One Million Tax Payers for Peace


| April 9, 2003


?Among the many ways to boycott war, one is to pay a little less for it,? reads the introduction to the One Million Tax Payers for Peace Web site. If you don?t want your tax dollars paying for war, one option to consider is to deduct $10.40 from your bill this April 15 and send it to this organization instead. Your contribution will be placed in an escrow account and 90 percent of your donation will finance groups teaching ?nonviolent responses to aggression? in schools and communities. The other 10 percent will go to the National Campaign for a Peace Tax Fund, a group that has spent more than 25 years lobbying to make conscientious objector status applicable to taxes, as it is to the draft.

One Million Tax Payers for Peace has a goal for 1 million Americans to participate in ?very low risk civil disobedience? by deducting $10.40 from their annual or quarterly tax payments and writing the IRS and their representatives to let them know that it is being used to pay a Peace Tax, instead. The site gives detailed instructions on how to notify government officials of your Peace Tax contribution, as well as how not to. They warn, for example, that writing such a letter directly on your tax form will result in a $500 fine. The site is also an excellent resource for addressing the specific concerns, such as potential social security, green card, or IRS audit issues.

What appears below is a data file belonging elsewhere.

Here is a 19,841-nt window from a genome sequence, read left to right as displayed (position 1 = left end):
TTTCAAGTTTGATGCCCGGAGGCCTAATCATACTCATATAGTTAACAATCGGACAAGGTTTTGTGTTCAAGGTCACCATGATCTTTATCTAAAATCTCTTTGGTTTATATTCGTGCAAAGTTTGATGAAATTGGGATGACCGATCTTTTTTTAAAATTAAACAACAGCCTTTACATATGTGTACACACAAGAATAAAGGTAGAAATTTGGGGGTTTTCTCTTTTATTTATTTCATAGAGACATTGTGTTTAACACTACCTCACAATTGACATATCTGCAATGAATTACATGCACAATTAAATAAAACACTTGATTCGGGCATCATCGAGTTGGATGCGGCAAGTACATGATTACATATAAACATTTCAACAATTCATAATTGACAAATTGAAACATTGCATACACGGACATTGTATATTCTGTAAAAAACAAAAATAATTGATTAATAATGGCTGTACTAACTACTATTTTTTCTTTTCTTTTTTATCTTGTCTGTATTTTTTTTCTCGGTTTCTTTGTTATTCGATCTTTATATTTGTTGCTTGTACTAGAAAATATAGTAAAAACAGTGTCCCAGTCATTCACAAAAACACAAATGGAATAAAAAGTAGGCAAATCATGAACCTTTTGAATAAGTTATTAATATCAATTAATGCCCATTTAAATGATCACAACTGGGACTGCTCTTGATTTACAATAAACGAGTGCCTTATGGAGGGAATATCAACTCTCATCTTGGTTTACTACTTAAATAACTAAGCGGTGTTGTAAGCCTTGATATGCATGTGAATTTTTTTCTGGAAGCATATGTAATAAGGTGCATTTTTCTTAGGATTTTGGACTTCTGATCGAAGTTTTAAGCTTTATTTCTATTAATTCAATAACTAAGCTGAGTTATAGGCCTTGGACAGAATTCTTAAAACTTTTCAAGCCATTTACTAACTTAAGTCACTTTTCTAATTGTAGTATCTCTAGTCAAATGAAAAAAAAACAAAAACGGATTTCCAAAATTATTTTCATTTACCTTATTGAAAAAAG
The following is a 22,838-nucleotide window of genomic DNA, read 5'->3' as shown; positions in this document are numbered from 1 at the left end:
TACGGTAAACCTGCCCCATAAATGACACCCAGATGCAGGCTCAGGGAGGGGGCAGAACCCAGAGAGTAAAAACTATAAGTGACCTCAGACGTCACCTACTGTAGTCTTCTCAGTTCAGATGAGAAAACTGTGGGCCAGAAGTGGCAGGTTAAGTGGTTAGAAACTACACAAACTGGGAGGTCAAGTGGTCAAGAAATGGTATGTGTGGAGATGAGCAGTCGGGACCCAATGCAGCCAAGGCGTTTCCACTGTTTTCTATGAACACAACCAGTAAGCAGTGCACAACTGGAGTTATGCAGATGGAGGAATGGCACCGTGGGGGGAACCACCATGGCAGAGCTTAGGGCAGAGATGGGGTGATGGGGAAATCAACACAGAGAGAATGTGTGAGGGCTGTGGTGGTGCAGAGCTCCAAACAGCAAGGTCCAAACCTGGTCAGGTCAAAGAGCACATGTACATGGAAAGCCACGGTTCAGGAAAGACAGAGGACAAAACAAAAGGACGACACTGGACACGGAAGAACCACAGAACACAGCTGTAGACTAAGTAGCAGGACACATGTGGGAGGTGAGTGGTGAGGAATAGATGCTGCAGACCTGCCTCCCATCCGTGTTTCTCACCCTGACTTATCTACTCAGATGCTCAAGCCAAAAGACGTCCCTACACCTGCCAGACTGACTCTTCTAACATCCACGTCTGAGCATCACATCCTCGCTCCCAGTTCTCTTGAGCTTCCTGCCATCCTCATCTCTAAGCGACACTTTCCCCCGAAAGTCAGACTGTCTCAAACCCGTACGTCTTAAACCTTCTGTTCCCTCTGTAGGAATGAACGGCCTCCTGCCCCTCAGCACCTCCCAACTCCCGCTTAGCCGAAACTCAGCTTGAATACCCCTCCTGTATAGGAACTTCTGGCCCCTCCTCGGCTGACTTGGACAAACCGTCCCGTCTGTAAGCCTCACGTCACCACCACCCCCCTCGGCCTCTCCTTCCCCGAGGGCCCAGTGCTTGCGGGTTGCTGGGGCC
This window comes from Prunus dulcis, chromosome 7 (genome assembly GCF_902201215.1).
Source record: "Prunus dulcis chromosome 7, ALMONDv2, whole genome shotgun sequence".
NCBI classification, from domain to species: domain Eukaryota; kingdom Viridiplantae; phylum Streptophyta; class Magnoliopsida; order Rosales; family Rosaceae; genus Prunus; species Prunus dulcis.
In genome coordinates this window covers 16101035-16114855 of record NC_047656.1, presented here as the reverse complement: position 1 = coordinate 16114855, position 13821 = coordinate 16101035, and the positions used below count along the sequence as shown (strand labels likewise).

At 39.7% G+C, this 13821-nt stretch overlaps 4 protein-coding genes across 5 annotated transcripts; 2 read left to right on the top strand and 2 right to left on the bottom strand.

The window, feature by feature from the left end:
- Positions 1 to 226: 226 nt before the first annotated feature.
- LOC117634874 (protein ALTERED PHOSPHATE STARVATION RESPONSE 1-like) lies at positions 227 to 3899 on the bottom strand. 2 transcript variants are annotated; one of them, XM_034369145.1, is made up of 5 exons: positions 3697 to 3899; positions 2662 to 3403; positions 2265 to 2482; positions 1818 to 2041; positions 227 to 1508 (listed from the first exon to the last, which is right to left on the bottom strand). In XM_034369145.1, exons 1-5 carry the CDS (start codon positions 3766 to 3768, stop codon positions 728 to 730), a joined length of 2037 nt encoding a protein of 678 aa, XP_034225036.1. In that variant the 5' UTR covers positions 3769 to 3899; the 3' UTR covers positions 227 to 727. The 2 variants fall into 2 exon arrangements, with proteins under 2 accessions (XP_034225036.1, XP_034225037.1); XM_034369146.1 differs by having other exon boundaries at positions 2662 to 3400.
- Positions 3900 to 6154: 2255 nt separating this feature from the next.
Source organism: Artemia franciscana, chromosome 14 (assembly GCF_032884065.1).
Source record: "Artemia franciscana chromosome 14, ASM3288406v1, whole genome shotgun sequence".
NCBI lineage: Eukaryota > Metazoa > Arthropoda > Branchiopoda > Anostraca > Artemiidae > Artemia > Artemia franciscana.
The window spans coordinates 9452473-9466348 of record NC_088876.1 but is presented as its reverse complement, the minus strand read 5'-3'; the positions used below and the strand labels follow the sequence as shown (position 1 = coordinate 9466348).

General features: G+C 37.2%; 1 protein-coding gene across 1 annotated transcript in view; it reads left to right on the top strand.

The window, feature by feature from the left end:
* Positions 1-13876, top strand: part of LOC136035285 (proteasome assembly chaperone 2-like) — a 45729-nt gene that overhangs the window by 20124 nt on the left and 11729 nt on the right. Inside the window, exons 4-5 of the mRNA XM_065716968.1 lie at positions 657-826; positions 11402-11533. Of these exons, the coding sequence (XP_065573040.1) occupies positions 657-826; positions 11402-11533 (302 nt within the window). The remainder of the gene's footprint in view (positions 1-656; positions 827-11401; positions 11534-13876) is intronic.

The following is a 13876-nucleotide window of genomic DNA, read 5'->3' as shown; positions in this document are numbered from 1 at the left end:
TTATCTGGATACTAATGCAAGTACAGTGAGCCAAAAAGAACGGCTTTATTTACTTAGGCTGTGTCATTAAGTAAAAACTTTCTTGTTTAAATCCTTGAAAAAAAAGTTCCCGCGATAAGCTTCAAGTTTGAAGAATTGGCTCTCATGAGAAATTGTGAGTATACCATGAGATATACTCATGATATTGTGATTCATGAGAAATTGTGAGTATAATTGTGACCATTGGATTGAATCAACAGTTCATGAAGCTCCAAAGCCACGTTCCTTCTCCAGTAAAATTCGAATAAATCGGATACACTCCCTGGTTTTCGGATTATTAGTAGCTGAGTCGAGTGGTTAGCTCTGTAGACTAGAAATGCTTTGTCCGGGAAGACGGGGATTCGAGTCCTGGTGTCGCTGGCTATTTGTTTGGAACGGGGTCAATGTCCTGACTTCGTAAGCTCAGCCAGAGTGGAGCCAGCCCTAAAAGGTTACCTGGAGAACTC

In the final analysis, ?withholding $10.40 for one year, interest comes to $0.75 (at January 1, 2002 tax rates) and penalty $0.64, for a total of $11.79 due.? For this reason, the site asserts, some members have been paying a Peace Tax for years ?with no consequences other than form letters from the IRS.?
-Erin Ferdinand

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KurtX
3/28/2009 5:36:05 AM

While reading this articles I used to recall that the House and Senate debate a bonus tax on bailed out companies, Wal Mart is doing just fine. If it passes the bonus tax won't apply to Wal Mart. Wal Mart, the perennial retail heavyweight champion, has actually posted a pretty good year, and that's the reason they're giving cash advances out to their employees, down to the lowly stock people and cashiers. While larger firms invest a lot of money to make it look like they really do something, Wal Mart has actually done the work and posted profits. They shouldn't have to pay a bonus tax. To read more check out this articles at http://personalmoneystore.com/moneyblog/2009/03/20/strong-year-walmart-hands-bonuses/